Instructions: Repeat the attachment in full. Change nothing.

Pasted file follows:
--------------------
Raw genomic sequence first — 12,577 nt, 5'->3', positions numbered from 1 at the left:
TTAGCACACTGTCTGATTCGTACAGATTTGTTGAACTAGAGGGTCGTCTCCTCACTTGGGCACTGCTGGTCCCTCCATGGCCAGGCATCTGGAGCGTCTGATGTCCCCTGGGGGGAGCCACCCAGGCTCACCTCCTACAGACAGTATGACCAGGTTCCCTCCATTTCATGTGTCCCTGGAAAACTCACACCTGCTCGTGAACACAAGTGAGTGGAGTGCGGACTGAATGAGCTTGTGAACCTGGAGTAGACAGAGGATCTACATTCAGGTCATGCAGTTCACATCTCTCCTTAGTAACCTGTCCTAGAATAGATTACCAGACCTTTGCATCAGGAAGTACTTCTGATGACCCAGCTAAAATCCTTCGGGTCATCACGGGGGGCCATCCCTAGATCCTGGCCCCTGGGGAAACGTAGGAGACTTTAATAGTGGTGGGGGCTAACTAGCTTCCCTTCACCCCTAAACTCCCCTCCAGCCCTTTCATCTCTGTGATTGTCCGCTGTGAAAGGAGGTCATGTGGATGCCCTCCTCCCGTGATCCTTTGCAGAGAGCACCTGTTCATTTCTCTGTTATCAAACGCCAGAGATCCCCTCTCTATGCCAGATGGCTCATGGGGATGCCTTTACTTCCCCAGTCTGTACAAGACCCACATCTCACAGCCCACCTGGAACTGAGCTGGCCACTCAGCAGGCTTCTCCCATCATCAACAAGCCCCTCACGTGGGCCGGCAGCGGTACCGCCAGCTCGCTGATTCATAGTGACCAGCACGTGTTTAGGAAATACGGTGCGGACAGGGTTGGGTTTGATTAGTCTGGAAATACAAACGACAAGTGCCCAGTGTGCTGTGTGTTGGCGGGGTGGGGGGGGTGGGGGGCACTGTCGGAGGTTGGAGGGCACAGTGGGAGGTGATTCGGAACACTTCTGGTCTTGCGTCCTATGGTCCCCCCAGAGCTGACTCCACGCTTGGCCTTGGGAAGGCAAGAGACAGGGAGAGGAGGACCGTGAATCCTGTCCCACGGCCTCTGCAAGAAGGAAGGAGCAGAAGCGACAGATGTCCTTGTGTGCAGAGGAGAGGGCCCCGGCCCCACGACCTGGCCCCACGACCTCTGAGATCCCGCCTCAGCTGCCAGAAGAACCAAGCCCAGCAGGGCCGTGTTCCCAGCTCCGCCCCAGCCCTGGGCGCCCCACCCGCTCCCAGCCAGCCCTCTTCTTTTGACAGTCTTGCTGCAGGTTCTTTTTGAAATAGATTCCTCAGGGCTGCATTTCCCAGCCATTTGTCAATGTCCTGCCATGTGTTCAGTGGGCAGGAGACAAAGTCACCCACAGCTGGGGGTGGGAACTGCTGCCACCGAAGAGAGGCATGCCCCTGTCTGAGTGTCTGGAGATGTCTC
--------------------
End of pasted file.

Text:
Raw genomic sequence first — 12,577 nt, 5'->3', positions numbered from 1 at the left:
TTAGCACACTGTCTGATTCGTACAGATTTGTTGAACTAGAGGGTCGTCTCCTCACTTGGGCACTGCTGGTCCCTCCATGGCCAGGCATCTGGAGCGTCTGATGTCCCCTGGGGGGAGCCACCCAGGCTCACCTCCTACAGACAGTATGACCAGGTTCCCTCCATTTCATGTGTCCCTGGAAAACTCACACCTGCTCGTGAACACAAGTGAGTGGAGTGCGGACTGAATGAGCTTGTGAACCTGGAGTAGACAGAGGATCTACATTCAGGTCATGCAGTTCACATCTCTCCTTAGTAACCTGTCCTAGAATAGATTACCAGACCTTTGCATCAGGAAGTACTTCTGATGACCCAGCTAAAATCCTTCGGGTCATCACGGGGGGCCATCCCTAGATCCTGGCCCCTGGGGAAACGTAGGAGACTTTAATAGTGGTGGGGGCTAACTAGCTTCCCTTCACCCCTAAACTCCCCTCCAGCCCTTTCATCTCTGTGATTGTCCGCTGTGAAAGGAGGTCATGTGGATGCCCTCCTCCCGTGATCCTTTGCAGAGAGCACCTGTTCATTTCTCTGTTATCAAACGCCAGAGATCCCCTCTCTATGCCAGATGGCTCATGGGGATGCCTTTACTTCCCCAGTCTGTACAAGACCCACATCTCACAGCCCACCTGGAACTGAGCTGGCCACTCAGCAGGCTTCTCCCATCATCAACAAGCCCCTCACGTGGGCCGGCAGCGGTACCGCCAGCTCGCTGATTCATAGTGACCAGCACGTGTTTAGGAAATACGGTGCGGACAGGGTTGGGTTTGATTAGTCTGGAAATACAAACGACAAGTGCCCAGTGTGCTGTGTGTTGGCGGGGTGGGGGGGGTGGGGGGCACTGTCGGAGGTTGGAGGGCACAGTGGGAGGTGATTCGGAACACTTCTGGTCTTGCGTCCTATGGTCCCCCCAGAGCTGACTCCACGCTTGGCCTTGGGAAGGCAAGAGACAGGGAGAGGAGGACCGTGAATCCTGTCCCACGGCCTCTGCAAGAAGGAAGGAGCAGAAGCGACAGATGTCCTTGTGTGCAGAGGAGAGGGCCCCGGCCCCACGACCTGGCCCCACGACCTCTGAGATCCCGCCTCAGCTGCCAGAAGAACCAAGCCCAGCAGGGCCGTGTTCCCAGCTCCGCCCCAGCCCTGGGCGCCCCACCCGCTCCCAGCCAGCCCTCTTCTTTTGACAGTCTTGCTGCAGGTTCTTTTTGAAATAGATTCCTCAGGGCTGCATTTCCCAGCCATTTGTCAATGTCCTGCCATGTGTTCAGTGGGCAGGAGACAAAGTCACCCACAGCTGGGGGTGGGAACTGCTGCCACCGAAGAGAGGCATGCCCCTGTCTGAGTGTCTGGAGATGTCTC